# What is the scope of a variable in set-building notation?

Let's take a set builder notation, if I define a set {$$x$$|$$x$$∈N} Is the scope of the variable supposed to be limited to the set-builder notation?

Would using $$x$$ again imply that the second use of $$x$$ is new variable, and different to the first, because the scope of $$x$$ in set builder notation is limited to it?

Is it more formally correct to define new variables for use in set-builder notation? Would this imply that re-using symbols is a sort of abuse of notation?

The variables inside the set definition are dummy ones.

For instance if you define the set $$S=\{a\mid \exists x\in\mathbb N, a=x^2\}$$

Then $$x\in S$$ means $$x$$ is a square integer, i.e. it is actually the '$$a$$' from the inner statement, and not the '$$x$$' of the same statement.

Of course it is always preferable to keep consistent notations for understanding, same as you would probably rather not work with the complex number $$y+ix$$ (unless you are masochistic). It's not forbidden, but so error prone...

• So if I were to previously define $x∈N$ and then use $x$ in a set-building notation then it would be a slightly confusing as $x$ is a sort of quantity in one case, and a 'dummy' variable in the second case, so it's better to define a new variable for either one of them.
– user1096856
Commented Sep 20, 2022 at 19:39
• I think so yes, now it also depends of the context, if the problem already uses a lot of different letters and you are coming short of new names, probably you'll be forced to do some 'reuse' at some point.
– zwim
Commented Sep 21, 2022 at 20:04
• I think I will, because it's a case that in definitions we see $x$ and $y$ as existing only in he definition, so for convenience we re-use them but we probably shouldn't, if we explicitly define a variable $a$ which we want to serve some purpose.
– user1096856
Commented Sep 21, 2022 at 20:47

In logic, set builder (or, set abstraction) operator is syntactically a variable-binding term operator.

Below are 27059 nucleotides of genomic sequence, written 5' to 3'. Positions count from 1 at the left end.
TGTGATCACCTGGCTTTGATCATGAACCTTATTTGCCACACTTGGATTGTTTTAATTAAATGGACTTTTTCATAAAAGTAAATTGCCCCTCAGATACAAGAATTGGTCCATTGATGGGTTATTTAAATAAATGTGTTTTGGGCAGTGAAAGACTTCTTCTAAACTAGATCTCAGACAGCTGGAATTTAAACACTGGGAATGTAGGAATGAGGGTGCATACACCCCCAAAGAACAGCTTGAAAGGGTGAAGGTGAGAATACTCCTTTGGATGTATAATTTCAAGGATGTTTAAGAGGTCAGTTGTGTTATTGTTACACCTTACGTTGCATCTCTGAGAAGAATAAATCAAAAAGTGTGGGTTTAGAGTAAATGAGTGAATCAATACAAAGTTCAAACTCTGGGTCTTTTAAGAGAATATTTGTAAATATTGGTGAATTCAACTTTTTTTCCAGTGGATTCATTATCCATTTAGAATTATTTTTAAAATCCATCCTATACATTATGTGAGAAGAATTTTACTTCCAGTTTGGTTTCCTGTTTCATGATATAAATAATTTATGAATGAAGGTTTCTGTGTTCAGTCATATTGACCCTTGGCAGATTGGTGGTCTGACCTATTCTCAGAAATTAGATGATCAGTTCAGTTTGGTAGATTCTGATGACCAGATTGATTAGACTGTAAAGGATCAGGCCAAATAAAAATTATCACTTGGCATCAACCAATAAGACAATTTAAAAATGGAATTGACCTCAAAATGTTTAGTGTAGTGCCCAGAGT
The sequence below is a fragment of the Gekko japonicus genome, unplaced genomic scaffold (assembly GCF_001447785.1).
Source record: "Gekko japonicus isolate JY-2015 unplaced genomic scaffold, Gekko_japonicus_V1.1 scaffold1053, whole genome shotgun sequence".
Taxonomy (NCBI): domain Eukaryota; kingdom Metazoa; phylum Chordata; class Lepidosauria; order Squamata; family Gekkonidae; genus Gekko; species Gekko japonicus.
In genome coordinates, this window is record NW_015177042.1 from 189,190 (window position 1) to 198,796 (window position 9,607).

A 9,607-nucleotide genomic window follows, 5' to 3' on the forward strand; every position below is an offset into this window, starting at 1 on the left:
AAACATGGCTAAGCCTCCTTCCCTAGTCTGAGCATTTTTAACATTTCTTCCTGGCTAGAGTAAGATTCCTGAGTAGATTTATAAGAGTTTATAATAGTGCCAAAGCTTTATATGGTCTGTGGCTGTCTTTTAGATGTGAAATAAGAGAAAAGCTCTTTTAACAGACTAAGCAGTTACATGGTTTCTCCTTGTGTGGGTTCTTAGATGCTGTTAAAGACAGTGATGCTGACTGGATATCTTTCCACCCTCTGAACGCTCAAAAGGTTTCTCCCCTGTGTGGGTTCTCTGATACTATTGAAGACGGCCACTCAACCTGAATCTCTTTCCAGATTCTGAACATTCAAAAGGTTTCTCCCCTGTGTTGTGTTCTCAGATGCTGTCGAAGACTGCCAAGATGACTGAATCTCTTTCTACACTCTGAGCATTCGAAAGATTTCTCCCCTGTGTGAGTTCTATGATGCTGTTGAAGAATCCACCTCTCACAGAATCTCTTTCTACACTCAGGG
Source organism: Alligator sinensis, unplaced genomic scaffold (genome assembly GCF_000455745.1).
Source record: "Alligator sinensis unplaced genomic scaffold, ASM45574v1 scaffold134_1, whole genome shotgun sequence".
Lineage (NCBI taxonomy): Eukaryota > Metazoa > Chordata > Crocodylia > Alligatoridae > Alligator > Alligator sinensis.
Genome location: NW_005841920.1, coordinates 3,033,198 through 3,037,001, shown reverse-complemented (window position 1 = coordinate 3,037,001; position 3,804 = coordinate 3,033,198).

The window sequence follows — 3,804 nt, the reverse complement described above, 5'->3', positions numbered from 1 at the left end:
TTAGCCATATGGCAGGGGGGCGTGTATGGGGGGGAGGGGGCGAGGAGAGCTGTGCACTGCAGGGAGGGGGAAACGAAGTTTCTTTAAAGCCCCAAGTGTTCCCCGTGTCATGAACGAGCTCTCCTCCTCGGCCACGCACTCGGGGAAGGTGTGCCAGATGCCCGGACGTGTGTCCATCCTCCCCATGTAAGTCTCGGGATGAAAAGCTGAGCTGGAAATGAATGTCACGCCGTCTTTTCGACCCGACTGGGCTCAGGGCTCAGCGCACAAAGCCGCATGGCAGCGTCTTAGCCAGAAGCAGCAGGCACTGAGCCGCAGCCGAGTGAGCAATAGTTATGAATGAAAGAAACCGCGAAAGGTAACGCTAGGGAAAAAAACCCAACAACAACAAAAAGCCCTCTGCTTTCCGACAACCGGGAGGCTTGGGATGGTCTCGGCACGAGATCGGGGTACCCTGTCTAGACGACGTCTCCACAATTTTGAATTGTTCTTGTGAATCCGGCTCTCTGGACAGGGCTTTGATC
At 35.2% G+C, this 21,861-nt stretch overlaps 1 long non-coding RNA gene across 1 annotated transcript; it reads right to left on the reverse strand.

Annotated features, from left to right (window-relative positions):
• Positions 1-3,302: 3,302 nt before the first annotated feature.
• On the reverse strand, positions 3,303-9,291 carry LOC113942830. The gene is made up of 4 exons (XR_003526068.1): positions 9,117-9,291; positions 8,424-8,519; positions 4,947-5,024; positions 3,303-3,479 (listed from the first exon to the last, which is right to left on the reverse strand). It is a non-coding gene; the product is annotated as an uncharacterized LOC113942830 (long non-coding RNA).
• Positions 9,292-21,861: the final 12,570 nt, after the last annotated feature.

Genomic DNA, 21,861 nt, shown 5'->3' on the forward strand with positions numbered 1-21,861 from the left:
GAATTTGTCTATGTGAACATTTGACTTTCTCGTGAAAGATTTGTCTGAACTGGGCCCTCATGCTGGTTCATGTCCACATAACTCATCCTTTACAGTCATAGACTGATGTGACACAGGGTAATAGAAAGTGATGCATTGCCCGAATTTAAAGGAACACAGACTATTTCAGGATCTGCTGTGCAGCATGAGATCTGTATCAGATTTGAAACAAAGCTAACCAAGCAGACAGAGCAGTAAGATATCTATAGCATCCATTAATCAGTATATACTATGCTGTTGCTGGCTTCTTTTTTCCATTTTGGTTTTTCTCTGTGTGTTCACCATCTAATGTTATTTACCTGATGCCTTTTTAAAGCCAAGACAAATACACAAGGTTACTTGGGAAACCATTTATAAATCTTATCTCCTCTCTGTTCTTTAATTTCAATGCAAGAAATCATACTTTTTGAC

Variable-binding term operators constitute a class by themselves: They form terms from terms like functions, but differ from them in that functions do not bind variables. Like quantifiers, variable-binding term operators bind variables, but differ from them in that quantifiers operate on formulas, not on terms. Russell's definite description operator $$\iota$$ (originally, inverted iota) and Hilbert's $$\epsilon$$ operator are examples from logic. See also the Wikipedia article for mathematical examples.

The usual notation for set builder/abstraction operator is $$\{\;\mid\;\}$$ or $$\{\;:\;\}$$. In order to display its logical form, it may be helpful to represent it as $$\sigma x\phi(x)$$ in which $$\phi$$ is a formula defining the comprehension of the set. Thus, for example,

$$\{x\mid x\in\mathbb{N}\}$$

can be represented as $$\sigma x(x\in\mathbb{N})$$

The occurrences of the variable $$x$$ have distinct syntactic roles. In the first occurrence, $$x$$ is a constituent of the operator prefix $$\sigma x$$, and in the second occurrence, it is a constituent of the matrix $$(x\in\mathbb{N})$$, which is an open formula.

Hence, $$\sigma y(y\in\mathbb{N})$$, $$\sigma z(z\in\mathbb{N})$$ (and so on with other variable symbols in the language so long as a clash of variables is avoided), are merely alphabetic variations of the same closed term.

• Another important example of a variable-binding term operator would be the $\lambda$ operator from lambda calculus - though there's a difference in this case in that it takes a term formula as its body, whereas the set builder, $\iota$, Hilbert $\epsilon$ take a propositional formula as their respective bodies. Commented Sep 20, 2022 at 21:38